J. L. BELL is a Massachusetts writer who specializes in (among other things) the start of the American Revolution in and around Boston. He is particularly interested in the experiences of children in 1765-75. He has published scholarly papers and popular articles for both children and adults. He was consultant for an episode of History Detectives, and contributed to a display at Minute Man National Historic Park.

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Monday, January 07, 2013

Reviewing Jefferson the Politician

The Jefferson tussles continue with Henry Wiencek, author of Master of the Mountain, assessing Jon Meacham’s political biography Thomas Jefferson: The Art of Power in The New Republic:
Meacham has read the scholarly literature on Jefferson—some of it critical—but doesn’t let enough of this debate intrude on the storytelling, which nearly always puts Jefferson in the best possible light. . . .

In his notes, Meacham concedes that “a vapor of duplicity,” as Charles Francis Adams wrote, beclouds this founder. But Meacham hastens to reassure us that Jefferson would never tell a lie. If his language seemed to deceive, the deception must be in the ear of the listener: “He hated arguing face-to-face, preferring to smooth out the rough edges of conversation …” Thus, Jefferson gets a pass for lying to [George] Washington when he sought to deceive the president about his deep involvement in the propaganda wars raging in the newspaper: “Jefferson had been dishonest …preferring to mislead Washington rather than force a confrontation.” This was power politics at its dirtiest—and most fascinating—yet Meacham gives it only cursory attention, perhaps because, as he admits, Jefferson’s financial ties to the propaganda hounds reeked of “the smell of the stables.”
Abigail Adams fell out with Jefferson not just over the 1800 election but over his bald-faced denials that he had anything to do with press attacks on her husband. On 1 July 1804 Abigail wrote to the President of the U.S. of A.:
And now Sir I will freely disclose to you what has severed the bonds of former Friendship, and placed you in a light very different from what I once viewed you in. . . .

Until I read [James Thomson] Callenders seventh Letter containing your compliments to him as a writer and your reward of 50 dollars, I could not be made to believe, that such measures could have been resorted to: to stab the fair fame and upright intentions of one, who to use your own Language “was acting from an honest conviction in his own mind that he was right.” [In other words, her husband.] This Sir I considerd as a personal injury. This was the Sword that cut asunder the Gordian knot, which could not be untied by all the efforts of party Spirit, by rivalship by Jealousy or any other malignant fiend.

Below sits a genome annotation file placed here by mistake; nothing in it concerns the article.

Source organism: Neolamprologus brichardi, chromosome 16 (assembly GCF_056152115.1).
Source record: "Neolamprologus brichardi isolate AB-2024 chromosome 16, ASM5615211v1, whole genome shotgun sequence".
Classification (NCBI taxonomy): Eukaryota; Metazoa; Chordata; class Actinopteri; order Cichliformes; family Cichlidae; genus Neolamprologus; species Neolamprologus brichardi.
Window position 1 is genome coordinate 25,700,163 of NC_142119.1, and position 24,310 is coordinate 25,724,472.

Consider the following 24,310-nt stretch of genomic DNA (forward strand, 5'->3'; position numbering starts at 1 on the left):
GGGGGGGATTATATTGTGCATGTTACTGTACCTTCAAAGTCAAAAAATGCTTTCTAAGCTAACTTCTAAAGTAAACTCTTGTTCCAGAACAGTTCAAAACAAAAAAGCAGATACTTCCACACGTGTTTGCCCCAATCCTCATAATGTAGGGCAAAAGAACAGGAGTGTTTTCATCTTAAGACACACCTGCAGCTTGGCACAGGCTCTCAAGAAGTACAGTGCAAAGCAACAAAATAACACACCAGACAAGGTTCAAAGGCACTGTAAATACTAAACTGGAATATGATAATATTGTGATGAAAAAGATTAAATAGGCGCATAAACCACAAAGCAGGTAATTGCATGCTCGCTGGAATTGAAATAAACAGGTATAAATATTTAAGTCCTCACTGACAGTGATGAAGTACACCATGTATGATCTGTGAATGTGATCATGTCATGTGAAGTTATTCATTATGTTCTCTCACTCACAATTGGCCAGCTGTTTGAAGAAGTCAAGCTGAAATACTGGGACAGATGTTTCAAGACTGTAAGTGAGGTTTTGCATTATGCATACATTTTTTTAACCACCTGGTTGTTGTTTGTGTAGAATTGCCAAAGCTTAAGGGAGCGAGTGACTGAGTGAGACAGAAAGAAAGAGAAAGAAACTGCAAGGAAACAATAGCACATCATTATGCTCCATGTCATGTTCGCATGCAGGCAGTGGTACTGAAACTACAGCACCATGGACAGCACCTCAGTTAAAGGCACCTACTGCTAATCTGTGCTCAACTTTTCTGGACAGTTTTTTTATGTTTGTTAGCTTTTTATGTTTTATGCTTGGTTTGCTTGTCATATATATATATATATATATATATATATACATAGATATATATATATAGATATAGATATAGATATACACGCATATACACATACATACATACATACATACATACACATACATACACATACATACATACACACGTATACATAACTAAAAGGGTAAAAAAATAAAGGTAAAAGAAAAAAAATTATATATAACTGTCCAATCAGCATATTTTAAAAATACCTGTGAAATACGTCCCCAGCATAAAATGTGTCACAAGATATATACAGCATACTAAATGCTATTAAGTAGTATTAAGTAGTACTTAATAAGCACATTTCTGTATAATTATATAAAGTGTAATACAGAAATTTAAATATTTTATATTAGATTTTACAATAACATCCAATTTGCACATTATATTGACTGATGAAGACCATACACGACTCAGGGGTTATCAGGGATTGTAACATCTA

Jefferson, of course, denied that he had been supporting Callender when that printer attacked the Adams administration. Abigail Adams didn’t believe him, and rightly so.

As author of a study of Jefferson’s slaveholding, Wiencek naturally considers what Meacham has to say on that topic:
The shadow of the Peculiar Institution looms over this book and, I suspect, is the main reason why Meacham so persistently emphasizes Jefferson’s political “realism” and his refusal to move farther and faster than the law or the public mood allowed. Meacham has no problem with bold presidential moves such as the Louisiana Purchase, which as Meacham admits, was illegal (the Constitution did not provide for its acquisition) and Jefferson’s naval action against the Barbary pirates, which he pursued without Congressional approval (he secured it retroactively). But slavery is always a special case. Slavery was just one of “the complexities of life.” Sally Hemings was not enslaved by Jefferson but by “geography and culture.” When the political issue is slavery, the man who elsewhere seizes control and imposes his will, immediately gives up: “Wounded by the defeats of his progressive efforts on slavery, Jefferson was finally to retreat to a more conventional position.” Meacham does not let Jefferson entirely off the hook, but his rebuke is gentle.
Meacham uses the phrase “geography and culture” when writing of young Sally Hemings in Paris, saying that having previously enslaved her (i.e., she was born to an enslaved mother in British-speaking North America), those circumstances now offered a risky opportunity for freedom. On the same page of the book, Meacham writes that Jefferson had this “beautiful woman at his command” because of “an evil system,” and “he was not a man to deny himself what he wanted.” So it’s not as if Meacham erases Jefferson and his desires from the picture.